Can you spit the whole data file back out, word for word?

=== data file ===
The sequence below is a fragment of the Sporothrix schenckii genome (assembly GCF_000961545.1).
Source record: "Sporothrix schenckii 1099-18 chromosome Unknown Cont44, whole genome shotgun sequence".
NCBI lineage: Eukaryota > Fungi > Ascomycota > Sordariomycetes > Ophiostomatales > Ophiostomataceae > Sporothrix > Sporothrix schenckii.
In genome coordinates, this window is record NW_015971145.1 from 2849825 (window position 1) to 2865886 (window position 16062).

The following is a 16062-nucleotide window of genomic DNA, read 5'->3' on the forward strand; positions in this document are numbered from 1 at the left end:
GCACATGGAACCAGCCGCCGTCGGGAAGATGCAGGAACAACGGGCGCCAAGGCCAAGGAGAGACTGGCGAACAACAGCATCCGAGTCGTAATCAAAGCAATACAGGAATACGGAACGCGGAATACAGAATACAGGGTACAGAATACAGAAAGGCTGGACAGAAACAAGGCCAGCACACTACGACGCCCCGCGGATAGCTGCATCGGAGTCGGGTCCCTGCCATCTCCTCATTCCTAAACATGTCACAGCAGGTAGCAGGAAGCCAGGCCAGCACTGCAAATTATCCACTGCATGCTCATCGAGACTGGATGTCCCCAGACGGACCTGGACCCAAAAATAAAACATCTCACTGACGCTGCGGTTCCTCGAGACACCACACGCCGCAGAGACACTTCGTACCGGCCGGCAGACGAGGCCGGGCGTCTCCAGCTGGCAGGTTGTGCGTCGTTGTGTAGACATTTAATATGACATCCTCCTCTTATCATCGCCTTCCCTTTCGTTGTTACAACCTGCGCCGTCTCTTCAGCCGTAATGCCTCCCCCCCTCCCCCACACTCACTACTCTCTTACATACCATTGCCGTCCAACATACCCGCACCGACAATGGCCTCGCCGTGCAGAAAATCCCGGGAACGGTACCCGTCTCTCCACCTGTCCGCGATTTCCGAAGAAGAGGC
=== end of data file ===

The sequence below is a fragment of the Sporothrix schenckii genome (assembly GCF_000961545.1).
Source record: "Sporothrix schenckii 1099-18 chromosome Unknown Cont44, whole genome shotgun sequence".
NCBI lineage: Eukaryota > Fungi > Ascomycota > Sordariomycetes > Ophiostomatales > Ophiostomataceae > Sporothrix > Sporothrix schenckii.
In genome coordinates, this window is record NW_015971145.1 from 2849825 (window position 1) to 2865886 (window position 16062).

The following is a 16062-nucleotide window of genomic DNA, read 5'->3' on the forward strand; positions in this document are numbered from 1 at the left end:
GCACATGGAACCAGCCGCCGTCGGGAAGATGCAGGAACAACGGGCGCCAAGGCCAAGGAGAGACTGGCGAACAACAGCATCCGAGTCGTAATCAAAGCAATACAGGAATACGGAACGCGGAATACAGAATACAGGGTACAGAATACAGAAAGGCTGGACAGAAACAAGGCCAGCACACTACGACGCCCCGCGGATAGCTGCATCGGAGTCGGGTCCCTGCCATCTCCTCATTCCTAAACATGTCACAGCAGGTAGCAGGAAGCCAGGCCAGCACTGCAAATTATCCACTGCATGCTCATCGAGACTGGATGTCCCCAGACGGACCTGGACCCAAAAATAAAACATCTCACTGACGCTGCGGTTCCTCGAGACACCACACGCCGCAGAGACACTTCGTACCGGCCGGCAGACGAGGCCGGGCGTCTCCAGCTGGCAGGTTGTGCGTCGTTGTGTAGACATTTAATATGACATCCTCCTCTTATCATCGCCTTCCCTTTCGTTGTTACAACCTGCGCCGTCTCTTCAGCCGTAATGCCTCCCCCCCTCCCCCACACTCACTACTCTCTTACATACCATTGCCGTCCAACATACCCGCACCGACAATGGCCTCGCCGTGCAGAAAATCCCGGGAACGGTACCCGTCTCTCCACCTGTCCGCGATTTCCGAAGAAGAGGC